Hard to be a woman? The beat goes on….
If you like to keep track of such things, we’ve written a number of times on how it’s hard to be a woman. Tammy Wynette did the original (although it’s better if you don’t listen to the lyrics too closely) and the hits just keep on coming!
You may remember the controversy around Clarence Thomas’ nomination to the Supreme Court. If we had been blogging then, that would have been an entry in this series. But now, a different woman is in the news with now Justice Thomas. His wife. Virginia (Ginni) Lamp Thomas is active in national Tea Party leadership and this causes consternation from some. Should a Supreme Court Justice wife be allowed to go this route? Would we respond the same way to the husband of a supreme court justice, or just a wife? [We are not commenting on her recent phone contact with Anita Hill.]
Even training programs in female leadership send mixed messages. A Harvard Business Review blog post decries the tendency to over-focus on woman leader as superwoman (an unreasonable model) and the constant focus on the woes of women in leadership. They call for disrupting stereotyping while acknowledging we sure aren’t there just yet.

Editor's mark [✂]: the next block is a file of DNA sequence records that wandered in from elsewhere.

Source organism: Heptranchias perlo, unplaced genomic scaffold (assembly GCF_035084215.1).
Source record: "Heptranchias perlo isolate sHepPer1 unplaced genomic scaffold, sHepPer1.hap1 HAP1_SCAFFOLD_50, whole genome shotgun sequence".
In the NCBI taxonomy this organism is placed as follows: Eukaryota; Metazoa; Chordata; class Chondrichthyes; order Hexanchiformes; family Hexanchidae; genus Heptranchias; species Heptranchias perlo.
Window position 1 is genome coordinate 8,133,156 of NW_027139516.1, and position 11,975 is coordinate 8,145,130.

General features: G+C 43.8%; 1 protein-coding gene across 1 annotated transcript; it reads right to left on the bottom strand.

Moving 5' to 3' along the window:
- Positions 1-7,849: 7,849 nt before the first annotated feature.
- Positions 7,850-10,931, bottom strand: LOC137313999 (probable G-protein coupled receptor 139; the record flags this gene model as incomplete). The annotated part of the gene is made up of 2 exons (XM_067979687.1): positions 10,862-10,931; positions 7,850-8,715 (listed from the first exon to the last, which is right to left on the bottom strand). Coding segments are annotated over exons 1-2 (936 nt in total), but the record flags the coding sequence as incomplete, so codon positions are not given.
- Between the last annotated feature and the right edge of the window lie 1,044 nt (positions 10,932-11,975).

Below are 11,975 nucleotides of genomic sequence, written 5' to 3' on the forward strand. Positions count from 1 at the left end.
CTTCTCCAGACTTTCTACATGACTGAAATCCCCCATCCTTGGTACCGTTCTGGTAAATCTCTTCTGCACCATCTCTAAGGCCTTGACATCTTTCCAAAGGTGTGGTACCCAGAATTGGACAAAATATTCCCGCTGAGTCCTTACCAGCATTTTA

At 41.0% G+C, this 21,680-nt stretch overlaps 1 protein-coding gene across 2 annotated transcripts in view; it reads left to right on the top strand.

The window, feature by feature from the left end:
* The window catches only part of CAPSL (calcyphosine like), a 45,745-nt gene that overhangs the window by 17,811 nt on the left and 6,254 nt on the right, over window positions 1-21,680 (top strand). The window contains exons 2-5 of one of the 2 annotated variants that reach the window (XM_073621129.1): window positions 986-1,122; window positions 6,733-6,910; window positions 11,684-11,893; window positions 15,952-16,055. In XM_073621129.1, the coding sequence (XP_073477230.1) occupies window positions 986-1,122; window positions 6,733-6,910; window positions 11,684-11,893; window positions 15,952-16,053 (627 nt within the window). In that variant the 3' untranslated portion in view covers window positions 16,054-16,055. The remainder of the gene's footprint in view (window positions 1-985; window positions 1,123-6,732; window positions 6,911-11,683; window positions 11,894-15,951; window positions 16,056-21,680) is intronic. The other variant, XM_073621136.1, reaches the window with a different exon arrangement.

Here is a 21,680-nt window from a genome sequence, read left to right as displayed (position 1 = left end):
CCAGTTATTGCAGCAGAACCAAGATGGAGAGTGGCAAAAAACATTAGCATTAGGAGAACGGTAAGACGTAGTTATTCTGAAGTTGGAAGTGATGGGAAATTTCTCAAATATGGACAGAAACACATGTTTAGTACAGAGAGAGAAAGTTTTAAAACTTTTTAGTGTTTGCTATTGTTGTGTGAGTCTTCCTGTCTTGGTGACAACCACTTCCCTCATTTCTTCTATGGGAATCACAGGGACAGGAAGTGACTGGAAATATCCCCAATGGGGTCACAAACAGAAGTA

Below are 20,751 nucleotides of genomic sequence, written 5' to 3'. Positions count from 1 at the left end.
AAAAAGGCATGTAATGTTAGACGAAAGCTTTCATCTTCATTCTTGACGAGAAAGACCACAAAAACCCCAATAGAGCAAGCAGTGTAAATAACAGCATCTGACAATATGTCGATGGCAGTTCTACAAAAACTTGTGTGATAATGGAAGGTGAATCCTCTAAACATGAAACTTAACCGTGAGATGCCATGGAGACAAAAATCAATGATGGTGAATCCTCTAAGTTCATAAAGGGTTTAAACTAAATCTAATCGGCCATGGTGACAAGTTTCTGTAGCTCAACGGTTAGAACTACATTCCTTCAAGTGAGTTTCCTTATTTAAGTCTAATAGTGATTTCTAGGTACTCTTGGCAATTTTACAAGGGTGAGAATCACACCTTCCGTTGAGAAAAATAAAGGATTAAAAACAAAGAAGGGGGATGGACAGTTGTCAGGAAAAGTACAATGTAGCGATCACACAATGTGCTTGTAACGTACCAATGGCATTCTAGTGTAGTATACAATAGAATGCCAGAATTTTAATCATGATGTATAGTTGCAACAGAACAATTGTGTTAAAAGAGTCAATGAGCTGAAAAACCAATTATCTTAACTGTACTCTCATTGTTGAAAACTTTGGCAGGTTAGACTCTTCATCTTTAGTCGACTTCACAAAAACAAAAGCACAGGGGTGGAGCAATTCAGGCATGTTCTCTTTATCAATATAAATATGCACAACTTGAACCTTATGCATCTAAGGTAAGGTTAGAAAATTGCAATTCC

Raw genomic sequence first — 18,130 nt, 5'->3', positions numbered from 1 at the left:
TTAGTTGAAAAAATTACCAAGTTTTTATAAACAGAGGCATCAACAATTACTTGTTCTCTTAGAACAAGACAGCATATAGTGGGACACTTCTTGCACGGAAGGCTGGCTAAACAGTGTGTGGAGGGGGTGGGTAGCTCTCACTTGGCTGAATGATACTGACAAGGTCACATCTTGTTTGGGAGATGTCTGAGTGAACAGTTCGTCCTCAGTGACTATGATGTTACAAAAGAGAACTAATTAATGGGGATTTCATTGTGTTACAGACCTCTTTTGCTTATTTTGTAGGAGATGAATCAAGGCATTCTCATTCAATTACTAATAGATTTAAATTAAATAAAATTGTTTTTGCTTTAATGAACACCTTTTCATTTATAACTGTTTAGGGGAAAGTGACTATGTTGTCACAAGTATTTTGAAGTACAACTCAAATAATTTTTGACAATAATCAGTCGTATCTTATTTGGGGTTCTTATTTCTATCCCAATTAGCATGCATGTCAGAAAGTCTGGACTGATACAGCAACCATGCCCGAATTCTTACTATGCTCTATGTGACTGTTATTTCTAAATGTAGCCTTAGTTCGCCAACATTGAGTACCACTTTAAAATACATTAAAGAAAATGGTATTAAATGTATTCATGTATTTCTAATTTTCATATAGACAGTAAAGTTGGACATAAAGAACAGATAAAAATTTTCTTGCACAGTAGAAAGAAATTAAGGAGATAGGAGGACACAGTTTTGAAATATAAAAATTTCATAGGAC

And Miller-McCune reports on women in high-profile but non-gender typical careers. The good news is that your choice will be respected and you will be accepted in that role. The bad news (yes, there is bad news) is that you better not make a mistake or you will be judged incompetent. According to the lead researcher, “those who buck accepted norms are given only a limited opportunity to succeed”. [This unforgiving reaction happens to both men and women who seek careers inconsistent with traditional gender roles and is doled out by both male and female observers.]
It’s no wonder some women are drawn to a new video game called “Hey Baby” that allows them to respond violently to sleazy come-on’s and street harassment.
Brescoll VL, Dawson E, & Uhlmann EL (2010). Hard Won and Easily Lost: The Fragile Status of Leaders in Gender-Stereotype-Incongruent Occupations. Psychological science : a journal of the American Psychological Society / APS PMID: 20876882